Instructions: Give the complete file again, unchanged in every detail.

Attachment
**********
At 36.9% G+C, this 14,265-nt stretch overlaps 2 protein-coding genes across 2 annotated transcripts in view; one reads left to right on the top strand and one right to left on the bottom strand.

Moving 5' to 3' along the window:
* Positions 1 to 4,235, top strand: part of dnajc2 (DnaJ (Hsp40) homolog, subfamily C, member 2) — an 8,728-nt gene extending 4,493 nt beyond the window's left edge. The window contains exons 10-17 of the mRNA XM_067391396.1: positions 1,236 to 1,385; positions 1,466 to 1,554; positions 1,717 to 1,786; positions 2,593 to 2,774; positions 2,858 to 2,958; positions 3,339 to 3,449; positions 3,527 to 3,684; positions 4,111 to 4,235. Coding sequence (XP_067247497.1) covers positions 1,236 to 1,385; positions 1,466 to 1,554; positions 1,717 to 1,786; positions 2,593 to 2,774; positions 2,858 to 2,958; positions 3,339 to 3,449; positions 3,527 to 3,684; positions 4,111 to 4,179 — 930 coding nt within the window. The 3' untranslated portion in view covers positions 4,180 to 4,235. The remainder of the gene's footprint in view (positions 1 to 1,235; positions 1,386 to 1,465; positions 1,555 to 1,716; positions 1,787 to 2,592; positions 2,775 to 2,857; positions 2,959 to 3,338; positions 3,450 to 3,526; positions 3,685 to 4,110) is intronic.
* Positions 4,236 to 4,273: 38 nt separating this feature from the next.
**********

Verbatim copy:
At 36.9% G+C, this 14,265-nt stretch overlaps 2 protein-coding genes across 2 annotated transcripts in view; one reads left to right on the top strand and one right to left on the bottom strand.

Moving 5' to 3' along the window:
* Positions 1 to 4,235, top strand: part of dnajc2 (DnaJ (Hsp40) homolog, subfamily C, member 2) — an 8,728-nt gene extending 4,493 nt beyond the window's left edge. The window contains exons 10-17 of the mRNA XM_067391396.1: positions 1,236 to 1,385; positions 1,466 to 1,554; positions 1,717 to 1,786; positions 2,593 to 2,774; positions 2,858 to 2,958; positions 3,339 to 3,449; positions 3,527 to 3,684; positions 4,111 to 4,235. Coding sequence (XP_067247497.1) covers positions 1,236 to 1,385; positions 1,466 to 1,554; positions 1,717 to 1,786; positions 2,593 to 2,774; positions 2,858 to 2,958; positions 3,339 to 3,449; positions 3,527 to 3,684; positions 4,111 to 4,179 — 930 coding nt within the window. The 3' untranslated portion in view covers positions 4,180 to 4,235. The remainder of the gene's footprint in view (positions 1 to 1,235; positions 1,386 to 1,465; positions 1,555 to 1,716; positions 1,787 to 2,592; positions 2,775 to 2,857; positions 2,959 to 3,338; positions 3,450 to 3,526; positions 3,685 to 4,110) is intronic.
* Positions 4,236 to 4,273: 38 nt separating this feature from the next.